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Conference Presentations Part IV: Top 10 Most Randomly Useful Tips You Never Knew You Needed

I’m back with with Part IV in my series on giving engaging presentations, with all advice courtesy of a workshop series I recently attended, Taking Research from the Page to the Stage. Our words of wisdom for this post come from SSU Theatre and Speech Communication professors Julie Kiernan and Tom Healy.

Today I want to share the top 10 most randomly useful tips for making a presentation that you never knew you needed. At least, never knew I needed them!

Ja'Mie gif

Thanks, Ja’Mie. Source: srhiii.tumblr.com

Without further ado:

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Conference Presentations, Part III: Q&A FYI

Today I’m continuing my series on all things related to giving presentations, inspired by a day of workshops masterminded by SSU Theatre and Speech Communication professor Julie Kiernan.

As some of you know, I presented at my first academic conference this past January. I practiced my talk by myself several times, recorded myself and listened to it on a loop, and made my friends and family listen to me and give me feedback. I thought I was READY.

Spongebob I'm Ready!

Source: memegenerator.net

To my credit, my talk went just about as well as I could have hoped. Then my panel ended and the chair opened it up for questions. [Insert record scratch here.] Um, what?!

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Conference Presentations, Part II: Combating Anxiety

Much like Colin Firth in The King’s Speech, many of us are terrified of public speaking.


Giant hat and microphone combo FTW. Source: thinkingfaith.org

Unfortunately, saying words in front of other humans remains an important part of academic life, especially at venues like conferences. In a continuation of my series on giving presentations, I want to share some tips and tricks I recently learned from Theatre and Speech Communication professor Julie Kiernan on dealing with public speaking anxiety.

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Conference Presentations, Part I: Developing an Elevator Pitch

This semester, I’ve written a few posts about making conference presentations (check out the conference tag for a full list). This is a topic that has been increasingly important to me, as I’ve started to more actively participate in the scholarly work in my field by attending and presenting at conferences.  But giving conference talks and other kinds of presentations is something that I had never received any formal training in — and from the feedback I got from some of you on those earlier posts, it seems like I’m not alone in that experience.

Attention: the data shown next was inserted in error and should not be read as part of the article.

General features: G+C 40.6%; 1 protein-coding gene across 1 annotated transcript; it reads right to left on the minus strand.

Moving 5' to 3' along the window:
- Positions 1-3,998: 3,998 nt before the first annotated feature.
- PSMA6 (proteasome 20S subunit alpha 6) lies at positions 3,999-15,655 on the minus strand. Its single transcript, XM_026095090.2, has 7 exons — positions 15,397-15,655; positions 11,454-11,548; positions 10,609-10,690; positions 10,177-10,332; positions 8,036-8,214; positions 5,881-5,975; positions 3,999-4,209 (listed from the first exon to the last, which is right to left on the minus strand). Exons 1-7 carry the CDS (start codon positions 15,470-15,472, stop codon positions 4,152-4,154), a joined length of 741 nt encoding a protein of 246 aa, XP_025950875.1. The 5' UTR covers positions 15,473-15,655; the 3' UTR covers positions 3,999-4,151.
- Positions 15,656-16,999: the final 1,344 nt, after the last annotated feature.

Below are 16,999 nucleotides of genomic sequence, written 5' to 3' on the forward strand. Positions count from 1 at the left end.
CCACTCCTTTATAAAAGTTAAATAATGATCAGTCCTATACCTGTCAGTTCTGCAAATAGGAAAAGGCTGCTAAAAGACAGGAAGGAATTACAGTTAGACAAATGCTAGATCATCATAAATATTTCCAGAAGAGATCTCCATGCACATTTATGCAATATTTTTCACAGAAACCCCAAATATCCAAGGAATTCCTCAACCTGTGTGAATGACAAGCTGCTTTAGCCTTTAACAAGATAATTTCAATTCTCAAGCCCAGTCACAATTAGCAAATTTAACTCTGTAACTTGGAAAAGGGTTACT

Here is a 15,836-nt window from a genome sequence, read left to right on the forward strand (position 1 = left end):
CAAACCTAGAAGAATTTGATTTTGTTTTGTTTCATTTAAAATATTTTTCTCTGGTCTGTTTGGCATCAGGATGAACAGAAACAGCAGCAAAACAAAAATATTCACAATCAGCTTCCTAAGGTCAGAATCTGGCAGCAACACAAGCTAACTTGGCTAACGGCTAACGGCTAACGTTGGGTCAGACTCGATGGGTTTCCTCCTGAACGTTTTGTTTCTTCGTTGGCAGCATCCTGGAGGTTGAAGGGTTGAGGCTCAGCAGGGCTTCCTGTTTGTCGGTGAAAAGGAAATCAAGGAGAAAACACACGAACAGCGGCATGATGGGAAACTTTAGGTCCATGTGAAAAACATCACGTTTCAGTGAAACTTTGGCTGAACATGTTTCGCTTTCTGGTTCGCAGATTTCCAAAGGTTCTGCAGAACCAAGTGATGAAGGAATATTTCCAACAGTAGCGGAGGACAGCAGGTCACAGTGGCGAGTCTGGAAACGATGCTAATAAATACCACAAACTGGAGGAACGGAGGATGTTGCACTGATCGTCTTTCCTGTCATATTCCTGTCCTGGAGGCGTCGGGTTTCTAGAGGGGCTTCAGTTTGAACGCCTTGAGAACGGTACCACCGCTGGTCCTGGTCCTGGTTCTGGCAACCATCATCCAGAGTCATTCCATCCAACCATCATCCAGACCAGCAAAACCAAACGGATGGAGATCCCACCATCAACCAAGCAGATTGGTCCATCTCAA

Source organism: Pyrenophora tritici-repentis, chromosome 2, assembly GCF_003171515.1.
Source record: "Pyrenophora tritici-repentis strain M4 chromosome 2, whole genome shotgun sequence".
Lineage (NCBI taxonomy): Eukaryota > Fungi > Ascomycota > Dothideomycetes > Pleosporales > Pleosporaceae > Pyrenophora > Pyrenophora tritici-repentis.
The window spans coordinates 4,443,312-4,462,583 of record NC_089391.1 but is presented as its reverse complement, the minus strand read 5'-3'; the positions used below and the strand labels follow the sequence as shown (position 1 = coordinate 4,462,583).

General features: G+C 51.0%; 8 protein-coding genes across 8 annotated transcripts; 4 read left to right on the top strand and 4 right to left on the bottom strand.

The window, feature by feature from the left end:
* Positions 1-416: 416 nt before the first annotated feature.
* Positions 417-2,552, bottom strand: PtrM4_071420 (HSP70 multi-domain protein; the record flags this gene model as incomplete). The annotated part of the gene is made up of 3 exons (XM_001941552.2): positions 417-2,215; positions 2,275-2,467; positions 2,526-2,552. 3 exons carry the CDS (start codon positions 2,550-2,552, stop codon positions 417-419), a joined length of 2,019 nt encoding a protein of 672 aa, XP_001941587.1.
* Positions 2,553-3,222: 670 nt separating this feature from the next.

But all that changed this past weekend, when I attended a fabulous day of workshops sponsored by my university called “Taking Research from the Page to the Stage.” The brain child of Prof. Julie Kiernan, of my school’s Theatre and Speech Communication department, these workshops offered explicit instruction on a wide range of topics related to making presentations. I got a TON of great ideas that I am just dying to share with all of you.

So, inspired by my friend Danah’s blog series on 21st century literacies, this post kicks off what will be a series of several posts on all things presentation. Today, let’s talk about the elevator pitch.

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The Benefits of Peer-Led Writing Groups

This year I’ve been facilitating an informal monthly peer writing group, as part of my work as a graduate assistant. I’ll be starting work on my Master’s thesis this summer (eep!), and my colleagues and I hope to continue the tradition of meeting once a week or so to check in with each other.

Moliere quote:

Guess we’re in stage 2? Source: izquotes.com

Before this year, I had never taken advantage of a peer-led writing group before; now, however, I find them indispensable. Here are some of the many benefits they offer:

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